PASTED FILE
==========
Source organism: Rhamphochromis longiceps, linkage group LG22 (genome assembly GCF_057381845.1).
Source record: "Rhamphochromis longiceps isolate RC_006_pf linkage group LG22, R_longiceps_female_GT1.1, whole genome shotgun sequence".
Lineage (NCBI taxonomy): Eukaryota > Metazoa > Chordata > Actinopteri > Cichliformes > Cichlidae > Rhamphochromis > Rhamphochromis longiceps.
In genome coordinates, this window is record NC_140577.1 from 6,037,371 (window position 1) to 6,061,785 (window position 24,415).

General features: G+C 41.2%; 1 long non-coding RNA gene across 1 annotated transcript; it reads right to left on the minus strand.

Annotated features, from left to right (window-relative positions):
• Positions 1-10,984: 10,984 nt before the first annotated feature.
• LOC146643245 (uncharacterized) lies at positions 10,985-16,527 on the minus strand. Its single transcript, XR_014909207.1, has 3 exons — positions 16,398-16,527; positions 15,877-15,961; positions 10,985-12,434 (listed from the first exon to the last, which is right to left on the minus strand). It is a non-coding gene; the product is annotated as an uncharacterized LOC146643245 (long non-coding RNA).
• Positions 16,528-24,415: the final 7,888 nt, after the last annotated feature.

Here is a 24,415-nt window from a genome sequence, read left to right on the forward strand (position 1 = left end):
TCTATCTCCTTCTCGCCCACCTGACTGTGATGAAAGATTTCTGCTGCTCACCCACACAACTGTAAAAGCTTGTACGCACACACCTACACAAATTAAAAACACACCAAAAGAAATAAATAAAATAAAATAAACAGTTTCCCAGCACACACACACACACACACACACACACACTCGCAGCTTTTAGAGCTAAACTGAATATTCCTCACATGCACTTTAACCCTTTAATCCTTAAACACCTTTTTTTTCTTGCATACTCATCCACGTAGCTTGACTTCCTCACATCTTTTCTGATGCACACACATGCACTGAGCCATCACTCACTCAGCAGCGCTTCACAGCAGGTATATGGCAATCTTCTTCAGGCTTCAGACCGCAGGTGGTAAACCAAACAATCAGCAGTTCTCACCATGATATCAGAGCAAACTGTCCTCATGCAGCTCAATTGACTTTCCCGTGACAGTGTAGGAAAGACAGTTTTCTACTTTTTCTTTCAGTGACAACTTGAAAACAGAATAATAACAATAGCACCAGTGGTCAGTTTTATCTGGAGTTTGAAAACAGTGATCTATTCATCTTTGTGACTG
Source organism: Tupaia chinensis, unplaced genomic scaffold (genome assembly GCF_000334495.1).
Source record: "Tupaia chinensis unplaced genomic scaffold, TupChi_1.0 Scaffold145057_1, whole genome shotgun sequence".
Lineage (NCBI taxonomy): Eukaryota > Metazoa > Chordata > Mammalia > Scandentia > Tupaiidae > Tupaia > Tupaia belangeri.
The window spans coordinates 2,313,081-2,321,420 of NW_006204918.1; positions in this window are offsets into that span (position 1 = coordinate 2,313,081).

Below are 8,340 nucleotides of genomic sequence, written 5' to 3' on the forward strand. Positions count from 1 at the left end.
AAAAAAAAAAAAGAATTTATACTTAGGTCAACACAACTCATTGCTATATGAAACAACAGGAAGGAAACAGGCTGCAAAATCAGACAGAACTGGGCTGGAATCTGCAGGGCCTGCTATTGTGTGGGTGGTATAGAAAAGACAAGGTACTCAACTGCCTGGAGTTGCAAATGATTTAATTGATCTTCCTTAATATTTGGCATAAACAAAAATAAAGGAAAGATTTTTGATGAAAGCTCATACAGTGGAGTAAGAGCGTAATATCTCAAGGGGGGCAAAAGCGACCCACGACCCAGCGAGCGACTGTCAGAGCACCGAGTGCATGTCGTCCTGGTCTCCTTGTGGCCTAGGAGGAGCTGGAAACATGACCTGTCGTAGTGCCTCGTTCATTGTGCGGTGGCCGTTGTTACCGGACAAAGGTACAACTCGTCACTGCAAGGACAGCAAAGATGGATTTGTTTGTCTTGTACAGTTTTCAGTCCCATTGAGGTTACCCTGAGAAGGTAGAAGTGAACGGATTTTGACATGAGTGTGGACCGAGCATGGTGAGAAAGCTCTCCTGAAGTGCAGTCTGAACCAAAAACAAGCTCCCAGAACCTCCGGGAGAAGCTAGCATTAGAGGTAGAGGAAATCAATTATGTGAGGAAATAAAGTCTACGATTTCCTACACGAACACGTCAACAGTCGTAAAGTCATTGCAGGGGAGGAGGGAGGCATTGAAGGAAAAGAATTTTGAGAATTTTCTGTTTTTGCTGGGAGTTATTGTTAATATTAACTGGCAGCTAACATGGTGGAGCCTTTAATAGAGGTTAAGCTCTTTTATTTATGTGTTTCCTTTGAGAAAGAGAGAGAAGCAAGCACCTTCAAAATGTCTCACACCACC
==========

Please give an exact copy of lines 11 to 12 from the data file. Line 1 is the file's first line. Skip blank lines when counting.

TCTATCTCCTTCTCGCCCACCTGACTGTGATGAAAGATTTCTGCTGCTCACCCACACAACTGTAAAAGCTTGTACGCACACACCTACACAAATTAAAAACACACCAAAAGAAATAAATAAAATAAAATAAACAGTTTCCCAGCACACACACACACACACACACACACACACTCGCAGCTTTTAGAGCTAAACTGAATATTCCTCACATGCACTTTAACCCTTTAATCCTTAAACACCTTTTTTTTCTTGCATACTCATCCACGTAGCTTGACTTCCTCACATCTTTTCTGATGCACACACATGCACTGAGCCATCACTCACTCAGCAGCGCTTCACAGCAGGTATATGGCAATCTTCTTCAGGCTTCAGACCGCAGGTGGTAAACCAAACAATCAGCAGTTCTCACCATGATATCAGAGCAAACTGTCCTCATGCAGCTCAATTGACTTTCCCGTGACAGTGTAGGAAAGACAGTTTTCTACTTTTTCTTTCAGTGACAACTTGAAAACAGAATAATAACAATAGCACCAGTGGTCAGTTTTATCTGGAGTTTGAAAACAGTGATCTATTCATCTTTGTGACTG
Source organism: Tupaia chinensis, unplaced genomic scaffold (genome assembly GCF_000334495.1).